I have a thing for shoes. I think a lot of women do. Lately I've found myself becoming a bit obsessive over them, ordering shoes online and justifying my purchases with the rationale that a good pair of shoes will last forever, so I am really making an investment in my future, right? After I complete my order, I track my package every day and revel in the anticipation of when I will arrive home from work and see a tidy little box in front of my door. When they arrive, I savor every moment of opening the package, reminding myself that I can return them if I don't like them but knowing inside that will never happen.
Over the years I have bought, worn, given away, and thrown out an embarassing amount of shoes. Some have been gorgeous, others hideous. But they have all served their purpose: they made me feel good. They made me feel pretty. And is that so wrong?
Just as most women seem to have a thing for shoes, most men seem to not understand why women have a thing for shoes. I guess I can understand the confusion. Most men have a few pairs of shoes - the requisite brown, black, and sneakers. Possibly some flip flops, the number of which seems to be directly proportional to the number of times that man says, "dude," in a given day. But generally, for men, shoes are functional, while for women, they are so much more.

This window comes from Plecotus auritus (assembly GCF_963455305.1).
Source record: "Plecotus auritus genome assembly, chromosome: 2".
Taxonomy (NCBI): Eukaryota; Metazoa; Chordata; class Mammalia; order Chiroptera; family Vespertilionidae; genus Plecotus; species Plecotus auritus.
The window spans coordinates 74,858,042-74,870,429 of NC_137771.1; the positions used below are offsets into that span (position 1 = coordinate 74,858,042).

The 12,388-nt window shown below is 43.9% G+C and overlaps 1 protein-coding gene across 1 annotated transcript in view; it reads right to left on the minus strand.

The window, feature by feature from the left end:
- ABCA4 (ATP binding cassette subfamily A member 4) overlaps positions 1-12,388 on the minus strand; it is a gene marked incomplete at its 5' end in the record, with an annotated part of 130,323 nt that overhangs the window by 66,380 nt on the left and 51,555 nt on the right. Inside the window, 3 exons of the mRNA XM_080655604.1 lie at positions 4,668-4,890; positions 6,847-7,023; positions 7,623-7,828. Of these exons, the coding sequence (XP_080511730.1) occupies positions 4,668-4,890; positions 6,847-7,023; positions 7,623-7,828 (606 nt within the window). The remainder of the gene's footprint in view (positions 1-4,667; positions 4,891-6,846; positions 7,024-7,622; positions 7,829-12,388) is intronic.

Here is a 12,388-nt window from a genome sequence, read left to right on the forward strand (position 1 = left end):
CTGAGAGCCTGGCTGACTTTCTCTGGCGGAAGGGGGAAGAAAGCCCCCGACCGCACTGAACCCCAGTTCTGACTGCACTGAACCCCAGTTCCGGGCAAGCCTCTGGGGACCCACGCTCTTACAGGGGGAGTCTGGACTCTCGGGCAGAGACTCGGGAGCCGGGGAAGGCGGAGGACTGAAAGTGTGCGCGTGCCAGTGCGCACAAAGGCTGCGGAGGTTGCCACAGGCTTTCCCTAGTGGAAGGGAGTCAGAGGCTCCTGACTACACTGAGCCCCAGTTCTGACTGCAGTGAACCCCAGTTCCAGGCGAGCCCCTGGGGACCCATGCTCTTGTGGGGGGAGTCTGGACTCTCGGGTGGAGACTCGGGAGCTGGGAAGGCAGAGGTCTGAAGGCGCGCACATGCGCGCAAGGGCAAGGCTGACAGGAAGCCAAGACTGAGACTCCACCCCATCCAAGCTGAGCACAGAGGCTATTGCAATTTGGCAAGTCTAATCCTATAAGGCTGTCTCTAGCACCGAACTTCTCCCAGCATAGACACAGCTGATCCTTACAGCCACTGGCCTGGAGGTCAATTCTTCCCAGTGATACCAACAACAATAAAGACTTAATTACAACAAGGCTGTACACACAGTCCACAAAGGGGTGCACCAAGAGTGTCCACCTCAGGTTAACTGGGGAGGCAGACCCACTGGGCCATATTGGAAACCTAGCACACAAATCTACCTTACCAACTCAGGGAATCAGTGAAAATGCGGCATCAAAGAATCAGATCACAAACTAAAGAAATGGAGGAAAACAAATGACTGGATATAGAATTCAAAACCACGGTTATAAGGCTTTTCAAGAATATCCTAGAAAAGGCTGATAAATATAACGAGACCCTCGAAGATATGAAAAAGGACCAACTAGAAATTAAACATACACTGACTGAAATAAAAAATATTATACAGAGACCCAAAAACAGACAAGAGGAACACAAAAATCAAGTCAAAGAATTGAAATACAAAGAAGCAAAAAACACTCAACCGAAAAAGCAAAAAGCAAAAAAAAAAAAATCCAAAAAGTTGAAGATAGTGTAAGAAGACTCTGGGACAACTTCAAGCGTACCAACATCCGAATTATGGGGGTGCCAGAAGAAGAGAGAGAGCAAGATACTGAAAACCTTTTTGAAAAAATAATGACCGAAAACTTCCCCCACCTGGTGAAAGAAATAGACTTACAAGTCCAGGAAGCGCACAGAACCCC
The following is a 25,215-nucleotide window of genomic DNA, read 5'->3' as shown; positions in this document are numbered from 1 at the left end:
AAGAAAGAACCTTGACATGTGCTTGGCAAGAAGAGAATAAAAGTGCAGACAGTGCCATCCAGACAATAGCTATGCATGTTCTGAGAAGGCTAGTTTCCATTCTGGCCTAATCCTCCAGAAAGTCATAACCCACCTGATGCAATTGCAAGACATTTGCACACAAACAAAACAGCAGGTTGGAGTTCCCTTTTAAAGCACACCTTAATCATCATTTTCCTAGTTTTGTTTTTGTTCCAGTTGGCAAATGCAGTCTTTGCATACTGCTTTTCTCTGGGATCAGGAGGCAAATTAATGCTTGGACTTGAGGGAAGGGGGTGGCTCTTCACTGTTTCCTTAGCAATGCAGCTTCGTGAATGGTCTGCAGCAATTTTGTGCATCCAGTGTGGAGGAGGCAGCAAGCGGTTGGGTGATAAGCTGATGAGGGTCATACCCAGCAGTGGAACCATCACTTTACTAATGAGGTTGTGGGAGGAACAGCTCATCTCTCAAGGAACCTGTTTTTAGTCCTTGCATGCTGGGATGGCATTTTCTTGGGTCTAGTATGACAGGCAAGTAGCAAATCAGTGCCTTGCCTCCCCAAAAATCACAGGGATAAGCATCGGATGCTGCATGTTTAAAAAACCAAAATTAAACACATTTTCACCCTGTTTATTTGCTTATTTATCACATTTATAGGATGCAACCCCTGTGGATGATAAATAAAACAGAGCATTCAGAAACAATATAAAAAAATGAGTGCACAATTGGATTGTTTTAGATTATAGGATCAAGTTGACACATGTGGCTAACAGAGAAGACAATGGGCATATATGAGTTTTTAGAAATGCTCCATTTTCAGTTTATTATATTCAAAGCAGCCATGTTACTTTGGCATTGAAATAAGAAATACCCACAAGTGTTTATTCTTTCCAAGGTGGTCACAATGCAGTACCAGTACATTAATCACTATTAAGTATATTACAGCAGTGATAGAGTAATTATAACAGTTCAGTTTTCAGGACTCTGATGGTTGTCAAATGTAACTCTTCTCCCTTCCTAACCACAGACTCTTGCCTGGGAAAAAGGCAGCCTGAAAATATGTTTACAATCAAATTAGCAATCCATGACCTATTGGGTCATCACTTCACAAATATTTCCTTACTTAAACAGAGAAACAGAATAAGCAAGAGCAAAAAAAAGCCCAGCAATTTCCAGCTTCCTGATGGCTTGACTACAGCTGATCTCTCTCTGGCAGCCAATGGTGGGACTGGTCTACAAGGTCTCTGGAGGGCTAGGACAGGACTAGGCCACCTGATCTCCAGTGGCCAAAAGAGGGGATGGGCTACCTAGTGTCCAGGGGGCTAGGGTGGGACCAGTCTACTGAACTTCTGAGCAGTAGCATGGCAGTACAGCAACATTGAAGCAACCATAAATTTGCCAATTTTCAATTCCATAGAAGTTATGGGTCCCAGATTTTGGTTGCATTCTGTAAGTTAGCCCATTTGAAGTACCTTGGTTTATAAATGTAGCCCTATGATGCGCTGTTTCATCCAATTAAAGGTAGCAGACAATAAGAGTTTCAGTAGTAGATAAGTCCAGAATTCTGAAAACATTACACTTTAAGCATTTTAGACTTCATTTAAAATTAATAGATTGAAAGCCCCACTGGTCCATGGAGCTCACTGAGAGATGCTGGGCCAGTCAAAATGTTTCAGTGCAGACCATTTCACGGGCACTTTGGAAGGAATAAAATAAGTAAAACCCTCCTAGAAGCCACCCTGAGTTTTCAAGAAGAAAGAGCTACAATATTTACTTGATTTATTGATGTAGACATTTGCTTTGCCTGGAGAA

Shoes are validation of our womanhood! Shoes fit you no matter what size you are this week. Shoes can mean the difference between casual or dressy, dowdy or sophisticated. The right shoes can make you feel invincible, and the wrong shoes can turn an otherwise reasonable woman into a she-devil. Out of consideration for humankind, I've been known to turn around and go home to change my shoes on my way to work, and its always been worth it. I'm doing my part.
Some women go overboard in their quest for validation through footwear. "Sex and the City" character Carrie Bradshaw famously realized in mid-shoe-shop that she had the equivalency of a down payment on a NYC apartment sitting on the floor of her closet. But it's not just fictional characters who fall victim to the smell of shoe leather in the morning. In a 2006 survey of 300 people by OppenheimerFunds, nearly half of women interviewed said they would rather buy 30 pairs of shoes than save $30,000 for retirement.
So what is it with women and shoes? I think it really comes down to a control mechanism related to want versus need. We don't need shoes. We want shoes. And there is something intoxicating about seeing something you want, no matter how frivilous, and going out and getting it. Our good friend Instant Gratification. There are a lot of things I want that I can't have, many times when I hit a brick wall on an issue, or instances of obstacles between me and a goal, but shoes is never one of them. So what I'm trying to say is, when I can't control the outcome of situations in my life, I always have my shoes. Having my shoes make those naysayers, brick walls, and obstacles easier to brush off. Sometimes it truly is the little things.
And while shoe shopping isn't the healthiest way to deal with the daily stress of life, I don't think a simple high-heeled knee-high leather boot ever hurt anyone.
Unless you're the one in my way.